Emissions of volatiles of polymeric materials are an important parameter for materials characterisation, and gain more and more importance either by their odour activity or by other undesired behaviour. Currently, numerous methods are applied for the determination of volatiles, but all of them use gas chromatography (GC) with different detectors. The information gained by flame ionisation detection (FID) is the total emitted volatiles expressed as a sum value, but no further deeper information is provided. Additionally, due to different sample amounts, preparation, way of sampling and GC parameters, results cannot be compared to each other. Also, determination of single sum values by integrating the total area of volatiles is of little help for material development due to the lack of detailed information about chemical composition, and other methods have to be applied. Other compounds of interest such as odour-active ones turn up in only very small amounts and cannot be detected by these methods as an extensive analytical sample preparation is necessary. We compare results obtained by different sample preparation techniques used in industrial standards (VDA 277 and VDA278) to scientific alternatives such as Solid Phase Microextraction (SPME) coupled to GC with mass spectrometry (MS) and Simultaneous Distillation/Extraction SDE coupled to GC-MS to demonstrate capabilities and applicability of each method.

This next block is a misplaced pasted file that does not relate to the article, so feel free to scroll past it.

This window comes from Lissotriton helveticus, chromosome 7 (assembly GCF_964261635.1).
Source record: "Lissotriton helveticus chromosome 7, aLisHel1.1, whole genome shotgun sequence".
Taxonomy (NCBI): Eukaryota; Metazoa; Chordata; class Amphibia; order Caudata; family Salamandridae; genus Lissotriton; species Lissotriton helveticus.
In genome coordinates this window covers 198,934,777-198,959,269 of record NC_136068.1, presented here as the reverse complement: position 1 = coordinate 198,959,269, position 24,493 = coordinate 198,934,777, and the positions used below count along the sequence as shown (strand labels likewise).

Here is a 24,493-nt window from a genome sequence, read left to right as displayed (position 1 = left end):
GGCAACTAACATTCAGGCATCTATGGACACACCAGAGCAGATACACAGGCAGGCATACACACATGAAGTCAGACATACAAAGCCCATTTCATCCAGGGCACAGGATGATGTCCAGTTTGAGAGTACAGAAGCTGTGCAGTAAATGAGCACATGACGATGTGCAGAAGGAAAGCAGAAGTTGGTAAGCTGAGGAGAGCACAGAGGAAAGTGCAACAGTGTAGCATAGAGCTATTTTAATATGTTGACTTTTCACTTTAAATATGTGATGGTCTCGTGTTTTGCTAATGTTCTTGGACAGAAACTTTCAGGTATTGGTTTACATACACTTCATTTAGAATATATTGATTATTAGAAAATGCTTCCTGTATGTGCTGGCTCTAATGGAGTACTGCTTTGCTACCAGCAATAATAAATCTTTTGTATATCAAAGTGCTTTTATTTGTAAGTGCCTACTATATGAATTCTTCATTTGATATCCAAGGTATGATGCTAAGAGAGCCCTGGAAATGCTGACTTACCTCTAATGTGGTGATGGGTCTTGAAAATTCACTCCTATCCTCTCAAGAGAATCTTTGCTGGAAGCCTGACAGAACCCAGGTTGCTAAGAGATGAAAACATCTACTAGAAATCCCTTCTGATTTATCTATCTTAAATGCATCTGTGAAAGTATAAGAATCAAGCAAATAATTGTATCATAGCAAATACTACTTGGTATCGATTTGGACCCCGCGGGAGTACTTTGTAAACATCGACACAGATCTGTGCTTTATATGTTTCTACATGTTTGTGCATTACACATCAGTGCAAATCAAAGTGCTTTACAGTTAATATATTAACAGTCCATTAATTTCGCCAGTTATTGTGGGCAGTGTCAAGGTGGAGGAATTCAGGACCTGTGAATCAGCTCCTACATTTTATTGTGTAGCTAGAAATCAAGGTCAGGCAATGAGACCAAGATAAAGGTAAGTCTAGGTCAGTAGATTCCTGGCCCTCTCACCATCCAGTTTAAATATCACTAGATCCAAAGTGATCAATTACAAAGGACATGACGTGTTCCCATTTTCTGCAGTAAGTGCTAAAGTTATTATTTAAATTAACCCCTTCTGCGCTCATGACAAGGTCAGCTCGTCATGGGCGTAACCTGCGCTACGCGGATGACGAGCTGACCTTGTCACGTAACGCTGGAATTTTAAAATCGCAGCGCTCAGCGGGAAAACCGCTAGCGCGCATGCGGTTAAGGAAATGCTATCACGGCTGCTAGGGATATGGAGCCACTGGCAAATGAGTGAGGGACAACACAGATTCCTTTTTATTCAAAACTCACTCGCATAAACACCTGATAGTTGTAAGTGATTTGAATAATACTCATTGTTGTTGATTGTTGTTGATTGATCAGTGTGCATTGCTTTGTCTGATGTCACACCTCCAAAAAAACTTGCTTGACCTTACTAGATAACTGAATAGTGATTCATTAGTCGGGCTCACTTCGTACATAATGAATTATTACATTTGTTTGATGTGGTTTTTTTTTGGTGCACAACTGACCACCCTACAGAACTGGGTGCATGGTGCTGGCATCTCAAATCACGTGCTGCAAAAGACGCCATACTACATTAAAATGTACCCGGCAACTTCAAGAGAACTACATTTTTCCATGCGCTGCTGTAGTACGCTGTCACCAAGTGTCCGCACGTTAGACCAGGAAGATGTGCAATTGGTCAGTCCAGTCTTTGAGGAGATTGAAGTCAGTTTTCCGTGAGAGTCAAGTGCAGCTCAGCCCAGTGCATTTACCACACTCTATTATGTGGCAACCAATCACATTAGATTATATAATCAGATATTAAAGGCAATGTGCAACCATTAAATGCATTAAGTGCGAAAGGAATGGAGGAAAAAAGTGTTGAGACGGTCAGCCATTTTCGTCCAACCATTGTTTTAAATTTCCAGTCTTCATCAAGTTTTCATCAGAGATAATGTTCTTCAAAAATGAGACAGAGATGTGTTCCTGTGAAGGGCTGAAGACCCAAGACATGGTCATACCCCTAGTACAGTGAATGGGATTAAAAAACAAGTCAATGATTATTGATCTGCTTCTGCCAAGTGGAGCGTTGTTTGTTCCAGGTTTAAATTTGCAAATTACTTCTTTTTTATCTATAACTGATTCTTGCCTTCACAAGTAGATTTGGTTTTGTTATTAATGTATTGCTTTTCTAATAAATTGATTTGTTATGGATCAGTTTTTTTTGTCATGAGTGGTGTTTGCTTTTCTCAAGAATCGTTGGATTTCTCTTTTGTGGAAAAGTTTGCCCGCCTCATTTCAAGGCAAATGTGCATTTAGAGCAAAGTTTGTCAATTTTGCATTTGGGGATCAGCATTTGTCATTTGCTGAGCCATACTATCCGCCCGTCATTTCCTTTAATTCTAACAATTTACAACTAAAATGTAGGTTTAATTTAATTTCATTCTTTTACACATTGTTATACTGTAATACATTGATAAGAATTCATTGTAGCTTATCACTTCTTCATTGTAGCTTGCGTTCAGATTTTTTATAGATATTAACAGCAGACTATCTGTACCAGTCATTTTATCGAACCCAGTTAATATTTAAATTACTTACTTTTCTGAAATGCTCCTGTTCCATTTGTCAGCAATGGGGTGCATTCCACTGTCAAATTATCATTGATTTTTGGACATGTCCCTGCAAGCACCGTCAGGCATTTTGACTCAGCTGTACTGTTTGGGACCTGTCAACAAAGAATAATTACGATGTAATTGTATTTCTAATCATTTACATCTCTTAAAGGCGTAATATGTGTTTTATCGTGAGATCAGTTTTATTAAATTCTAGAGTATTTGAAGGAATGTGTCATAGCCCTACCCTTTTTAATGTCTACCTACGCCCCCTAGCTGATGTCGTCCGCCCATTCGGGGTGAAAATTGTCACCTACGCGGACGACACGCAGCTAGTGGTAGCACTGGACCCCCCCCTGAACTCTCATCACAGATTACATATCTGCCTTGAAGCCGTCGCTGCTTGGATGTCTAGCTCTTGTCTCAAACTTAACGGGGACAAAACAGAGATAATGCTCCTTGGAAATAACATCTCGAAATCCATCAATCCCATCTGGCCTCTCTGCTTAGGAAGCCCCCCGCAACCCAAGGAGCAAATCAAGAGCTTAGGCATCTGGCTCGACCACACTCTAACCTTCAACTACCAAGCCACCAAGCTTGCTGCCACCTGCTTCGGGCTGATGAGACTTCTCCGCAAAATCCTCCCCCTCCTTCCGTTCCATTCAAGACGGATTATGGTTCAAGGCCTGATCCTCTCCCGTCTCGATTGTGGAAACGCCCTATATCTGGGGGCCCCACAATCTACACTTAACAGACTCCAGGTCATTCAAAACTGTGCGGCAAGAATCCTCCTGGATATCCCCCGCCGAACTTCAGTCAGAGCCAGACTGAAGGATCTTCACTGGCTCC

All Science Journal Classification (ASJC) codes
- Condensed Matter Physics
- Organic Chemistry
- Polymers and Plastics
- Materials Chemistry